16. Metropolitan Dynamics: Urban Change, Markets and Governance
Working Group Coordinator
Iván Tosics email@example.com
Metropolitan Research Institute, Budapest, Hungary
Christiane Thouzellier firstname.lastname@example.org
LISST-Cieu, Université de Toulouse 2 Jean-Jaures, France
Description of the Working Group
The Working Group aims to deal with the spatial dimensions of housing policies. Changes in housing, whether through new construction, refurbishment, demolition, tenure change, etc. always have a spatial dimension, through which housing can be considered as a tool to address urban development challenges (densification, suburbanization) and social problems (affordability, homelessness, segregation) through spatially defined strategies.
Taking this spatial aspect into consideration, the Working Group aspires to multi-disciplinary analysis regarding how housing processes can be steered with governance and spatial planning tools in urban areas – from the neighbourhood through the city to the metropolitan area level. Thus the spatial level can be smaller but also larger than the area covered by the administrative city borders. The Working Group also recognises that ‘housing’ is much influenced by other policies and sectors, such as planning, transport, environment, local government services and financing, financial regulation, welfare and taxation.
Within the broader topic area outlined above, a special interest area of the Working Group is the operation of local housing markets in the functional urban area. The territories around the core city, from where city jobs are accessible by daily commuting, play special role in the urban housing market, both on the higher (rich suburbs) and on the lower end of the housing hierarchy (transitory areas for those who cannot afford housing within the city). On this metropolitan scale many critical challenges can be handled: urban sprawl and unsustainability, affordability and accessibility, infrastructure and services, segregation or fiscal imbalances. A widespread failure to match housing supply and demand in terms of location, quantity or type of housing may be attributable to problems at this scale. Across a range of countries, change and reform is bringing a new focus to this metropolitan scale, whether from downward devolution to city regions or upward consolidation of local government, often in a climate of fiscal stress.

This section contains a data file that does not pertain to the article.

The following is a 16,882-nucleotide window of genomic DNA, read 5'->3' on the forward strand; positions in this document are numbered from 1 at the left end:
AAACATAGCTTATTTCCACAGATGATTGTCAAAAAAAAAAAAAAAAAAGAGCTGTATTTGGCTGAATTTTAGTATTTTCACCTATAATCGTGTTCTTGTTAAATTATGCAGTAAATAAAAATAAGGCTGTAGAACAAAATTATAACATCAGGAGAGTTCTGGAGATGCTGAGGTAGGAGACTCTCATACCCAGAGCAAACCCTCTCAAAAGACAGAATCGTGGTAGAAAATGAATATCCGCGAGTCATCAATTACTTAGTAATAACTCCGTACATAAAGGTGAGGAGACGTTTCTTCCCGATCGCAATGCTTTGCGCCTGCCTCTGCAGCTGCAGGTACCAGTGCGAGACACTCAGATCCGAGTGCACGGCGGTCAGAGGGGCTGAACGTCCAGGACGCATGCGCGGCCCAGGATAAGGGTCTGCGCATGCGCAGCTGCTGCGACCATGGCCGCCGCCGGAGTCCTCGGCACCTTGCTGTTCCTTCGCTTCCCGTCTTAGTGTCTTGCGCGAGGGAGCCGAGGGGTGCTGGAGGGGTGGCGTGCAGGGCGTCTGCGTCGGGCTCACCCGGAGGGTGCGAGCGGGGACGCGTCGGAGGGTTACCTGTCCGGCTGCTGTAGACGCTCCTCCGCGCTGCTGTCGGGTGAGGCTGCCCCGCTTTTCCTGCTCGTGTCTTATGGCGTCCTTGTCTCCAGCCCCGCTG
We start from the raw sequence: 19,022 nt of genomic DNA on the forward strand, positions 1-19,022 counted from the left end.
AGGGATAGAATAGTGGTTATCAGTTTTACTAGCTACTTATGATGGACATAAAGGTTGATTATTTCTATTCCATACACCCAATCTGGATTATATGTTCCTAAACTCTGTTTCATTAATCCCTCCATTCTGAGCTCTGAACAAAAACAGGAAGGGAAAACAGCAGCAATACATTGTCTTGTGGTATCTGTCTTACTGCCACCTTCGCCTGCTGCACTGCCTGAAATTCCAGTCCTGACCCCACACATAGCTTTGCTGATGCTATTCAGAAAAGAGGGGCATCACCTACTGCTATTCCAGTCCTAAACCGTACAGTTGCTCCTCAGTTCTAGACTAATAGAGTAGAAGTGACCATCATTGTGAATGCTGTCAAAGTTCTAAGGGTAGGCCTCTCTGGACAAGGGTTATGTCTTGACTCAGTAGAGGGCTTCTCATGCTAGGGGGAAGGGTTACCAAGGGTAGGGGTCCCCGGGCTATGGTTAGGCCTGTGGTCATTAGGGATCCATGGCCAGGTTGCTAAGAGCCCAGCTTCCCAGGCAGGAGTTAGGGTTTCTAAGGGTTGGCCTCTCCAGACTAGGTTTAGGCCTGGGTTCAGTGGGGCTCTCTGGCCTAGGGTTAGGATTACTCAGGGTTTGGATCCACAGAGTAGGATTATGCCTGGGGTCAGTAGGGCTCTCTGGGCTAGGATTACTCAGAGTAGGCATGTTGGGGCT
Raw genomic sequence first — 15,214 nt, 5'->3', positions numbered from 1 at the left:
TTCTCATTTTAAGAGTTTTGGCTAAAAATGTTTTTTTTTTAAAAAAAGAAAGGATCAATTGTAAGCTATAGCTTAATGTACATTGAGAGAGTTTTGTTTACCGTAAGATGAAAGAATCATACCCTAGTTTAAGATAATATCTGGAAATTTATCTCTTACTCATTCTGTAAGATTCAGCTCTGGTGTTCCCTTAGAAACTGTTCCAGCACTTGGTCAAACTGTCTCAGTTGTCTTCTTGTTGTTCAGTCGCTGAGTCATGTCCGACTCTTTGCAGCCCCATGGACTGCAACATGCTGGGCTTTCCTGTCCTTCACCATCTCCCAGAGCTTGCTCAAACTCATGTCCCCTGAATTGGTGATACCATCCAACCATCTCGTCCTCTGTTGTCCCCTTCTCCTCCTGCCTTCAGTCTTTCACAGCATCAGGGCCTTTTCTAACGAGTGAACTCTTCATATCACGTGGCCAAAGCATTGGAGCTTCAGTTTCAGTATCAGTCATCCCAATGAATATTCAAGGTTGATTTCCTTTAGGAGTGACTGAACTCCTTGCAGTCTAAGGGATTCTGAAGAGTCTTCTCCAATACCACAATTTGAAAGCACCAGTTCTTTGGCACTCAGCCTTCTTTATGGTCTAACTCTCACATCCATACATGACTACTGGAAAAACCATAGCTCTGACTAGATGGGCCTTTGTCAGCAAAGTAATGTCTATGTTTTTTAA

Plans for the Workshop in Uppsala
The theme of the ENHR 2018 conference is ' More together, more apart: Migration, densification, segregation’. It refers to migration across international borders, and also rural-urban migration within countries, as a result of which growing numbers of people are concentrating in urban areas. This evokes considerations to increase residential densities within urban areas which obviously have consequences for physical and social boundaries between neighborhoods and communities, defined with regard to ethnicity and socio-economic status.
This workshop welcomes papers on the topic of spatial analysis of housing policies and processes, in connection with the dynamics of migration, densification and segregation. Besides the traditional analysis of municipal housing policies, we are particularly interested in descriptions and interpretations of how the metropolitan (functional urban area) dimension emerges in discussions about future housing and urban policies. To what extent do innovative cities recognize the importance of the metropolitan areas outside their city borders and include these into their longer term urban and housing policies? What types of housing policy tools are needed for such new types of territorially integrated policies and how can these be institutionalized within the framework of metropolitan level policy making and governance systems?